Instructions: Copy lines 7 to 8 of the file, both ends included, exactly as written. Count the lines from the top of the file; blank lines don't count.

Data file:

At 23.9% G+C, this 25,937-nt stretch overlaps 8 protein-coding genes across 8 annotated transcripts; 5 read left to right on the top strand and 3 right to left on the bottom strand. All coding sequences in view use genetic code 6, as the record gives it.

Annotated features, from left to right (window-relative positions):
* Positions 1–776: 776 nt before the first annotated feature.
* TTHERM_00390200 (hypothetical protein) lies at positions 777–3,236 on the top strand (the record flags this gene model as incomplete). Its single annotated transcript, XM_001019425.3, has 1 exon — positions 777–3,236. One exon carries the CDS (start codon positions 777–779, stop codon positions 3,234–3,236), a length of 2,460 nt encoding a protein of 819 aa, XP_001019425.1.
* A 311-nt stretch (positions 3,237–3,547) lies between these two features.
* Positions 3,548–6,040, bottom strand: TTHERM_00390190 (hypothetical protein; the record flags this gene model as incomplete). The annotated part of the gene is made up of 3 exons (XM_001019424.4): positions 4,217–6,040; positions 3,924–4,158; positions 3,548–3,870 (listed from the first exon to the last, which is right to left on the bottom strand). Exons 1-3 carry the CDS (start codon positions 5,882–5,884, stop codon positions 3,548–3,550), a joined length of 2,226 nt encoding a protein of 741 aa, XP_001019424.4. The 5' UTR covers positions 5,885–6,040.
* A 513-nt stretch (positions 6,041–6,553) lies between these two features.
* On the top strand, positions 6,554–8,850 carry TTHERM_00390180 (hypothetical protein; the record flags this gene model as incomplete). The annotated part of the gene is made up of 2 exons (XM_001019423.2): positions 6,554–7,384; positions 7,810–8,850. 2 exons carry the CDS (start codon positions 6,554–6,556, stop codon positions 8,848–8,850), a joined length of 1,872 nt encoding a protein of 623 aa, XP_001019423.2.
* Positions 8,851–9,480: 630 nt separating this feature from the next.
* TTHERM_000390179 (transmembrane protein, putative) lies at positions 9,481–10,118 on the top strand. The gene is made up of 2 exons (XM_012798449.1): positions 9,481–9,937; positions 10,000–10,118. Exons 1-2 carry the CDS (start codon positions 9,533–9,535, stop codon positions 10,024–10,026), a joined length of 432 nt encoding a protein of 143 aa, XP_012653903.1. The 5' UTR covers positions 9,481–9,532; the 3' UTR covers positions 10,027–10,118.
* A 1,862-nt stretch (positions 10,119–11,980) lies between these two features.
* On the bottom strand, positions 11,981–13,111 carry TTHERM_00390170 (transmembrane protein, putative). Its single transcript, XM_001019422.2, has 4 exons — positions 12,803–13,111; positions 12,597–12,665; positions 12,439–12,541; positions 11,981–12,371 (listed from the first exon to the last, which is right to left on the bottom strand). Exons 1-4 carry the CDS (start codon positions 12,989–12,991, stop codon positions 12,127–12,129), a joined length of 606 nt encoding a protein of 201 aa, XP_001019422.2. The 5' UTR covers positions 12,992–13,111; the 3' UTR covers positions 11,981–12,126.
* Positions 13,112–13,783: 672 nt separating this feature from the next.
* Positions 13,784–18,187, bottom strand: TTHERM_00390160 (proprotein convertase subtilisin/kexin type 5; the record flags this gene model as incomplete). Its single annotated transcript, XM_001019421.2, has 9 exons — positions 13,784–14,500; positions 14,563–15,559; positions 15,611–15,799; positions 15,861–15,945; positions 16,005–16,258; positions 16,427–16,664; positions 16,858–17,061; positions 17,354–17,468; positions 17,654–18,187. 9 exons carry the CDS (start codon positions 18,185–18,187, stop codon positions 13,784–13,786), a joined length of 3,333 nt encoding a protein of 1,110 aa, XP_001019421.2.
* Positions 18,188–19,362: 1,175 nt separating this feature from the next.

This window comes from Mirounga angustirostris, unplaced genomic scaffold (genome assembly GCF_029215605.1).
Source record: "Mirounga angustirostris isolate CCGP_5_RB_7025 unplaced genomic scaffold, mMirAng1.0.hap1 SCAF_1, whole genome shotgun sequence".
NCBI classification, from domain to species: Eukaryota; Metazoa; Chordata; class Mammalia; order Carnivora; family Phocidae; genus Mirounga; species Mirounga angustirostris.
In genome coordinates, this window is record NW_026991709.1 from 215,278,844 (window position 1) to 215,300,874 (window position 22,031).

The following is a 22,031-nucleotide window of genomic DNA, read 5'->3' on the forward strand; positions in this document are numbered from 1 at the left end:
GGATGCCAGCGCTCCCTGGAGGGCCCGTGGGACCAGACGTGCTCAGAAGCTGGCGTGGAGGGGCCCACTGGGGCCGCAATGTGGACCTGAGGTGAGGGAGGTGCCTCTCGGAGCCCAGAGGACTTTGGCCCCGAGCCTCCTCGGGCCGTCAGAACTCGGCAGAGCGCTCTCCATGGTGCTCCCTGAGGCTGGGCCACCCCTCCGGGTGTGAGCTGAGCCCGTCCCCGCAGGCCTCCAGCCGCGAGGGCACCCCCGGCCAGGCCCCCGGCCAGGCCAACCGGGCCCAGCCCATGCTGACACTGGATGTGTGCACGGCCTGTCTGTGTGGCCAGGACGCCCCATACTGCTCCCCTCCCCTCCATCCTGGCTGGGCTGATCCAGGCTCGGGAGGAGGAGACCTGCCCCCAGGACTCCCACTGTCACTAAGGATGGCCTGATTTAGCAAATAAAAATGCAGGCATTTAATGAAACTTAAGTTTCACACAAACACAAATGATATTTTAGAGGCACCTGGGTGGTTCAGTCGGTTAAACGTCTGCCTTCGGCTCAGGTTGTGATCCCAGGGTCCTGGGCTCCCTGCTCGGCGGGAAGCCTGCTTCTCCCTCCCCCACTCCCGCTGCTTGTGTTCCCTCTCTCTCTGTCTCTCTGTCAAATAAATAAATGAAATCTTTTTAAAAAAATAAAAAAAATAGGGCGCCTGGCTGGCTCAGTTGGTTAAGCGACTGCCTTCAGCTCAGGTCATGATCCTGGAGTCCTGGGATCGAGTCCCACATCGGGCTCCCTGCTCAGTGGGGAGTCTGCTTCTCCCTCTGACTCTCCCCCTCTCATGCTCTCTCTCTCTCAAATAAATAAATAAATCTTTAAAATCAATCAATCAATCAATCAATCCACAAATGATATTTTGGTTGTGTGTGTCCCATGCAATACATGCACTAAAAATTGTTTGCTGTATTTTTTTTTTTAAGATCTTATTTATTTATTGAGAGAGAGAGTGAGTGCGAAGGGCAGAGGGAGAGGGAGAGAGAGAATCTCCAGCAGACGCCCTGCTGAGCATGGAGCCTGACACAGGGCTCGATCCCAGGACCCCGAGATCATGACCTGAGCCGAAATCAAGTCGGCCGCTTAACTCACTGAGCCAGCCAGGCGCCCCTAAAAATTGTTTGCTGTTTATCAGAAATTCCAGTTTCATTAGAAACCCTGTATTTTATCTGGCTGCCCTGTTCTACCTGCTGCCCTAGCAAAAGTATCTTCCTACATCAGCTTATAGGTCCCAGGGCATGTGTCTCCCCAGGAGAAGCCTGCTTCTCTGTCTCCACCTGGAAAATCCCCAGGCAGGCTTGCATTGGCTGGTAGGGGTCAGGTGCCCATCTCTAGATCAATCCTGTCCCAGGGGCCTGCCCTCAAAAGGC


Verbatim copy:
* A 513-nt stretch (positions 6,041–6,553) lies between these two features.
* On the top strand, positions 6,554–8,850 carry TTHERM_00390180 (hypothetical protein; the record flags this gene model as incomplete). The annotated part of the gene is made up of 2 exons (XM_001019423.2): positions 6,554–7,384; positions 7,810–8,850. 2 exons carry the CDS (start codon positions 6,554–6,556, stop codon positions 8,848–8,850), a joined length of 1,872 nt encoding a protein of 623 aa, XP_001019423.2.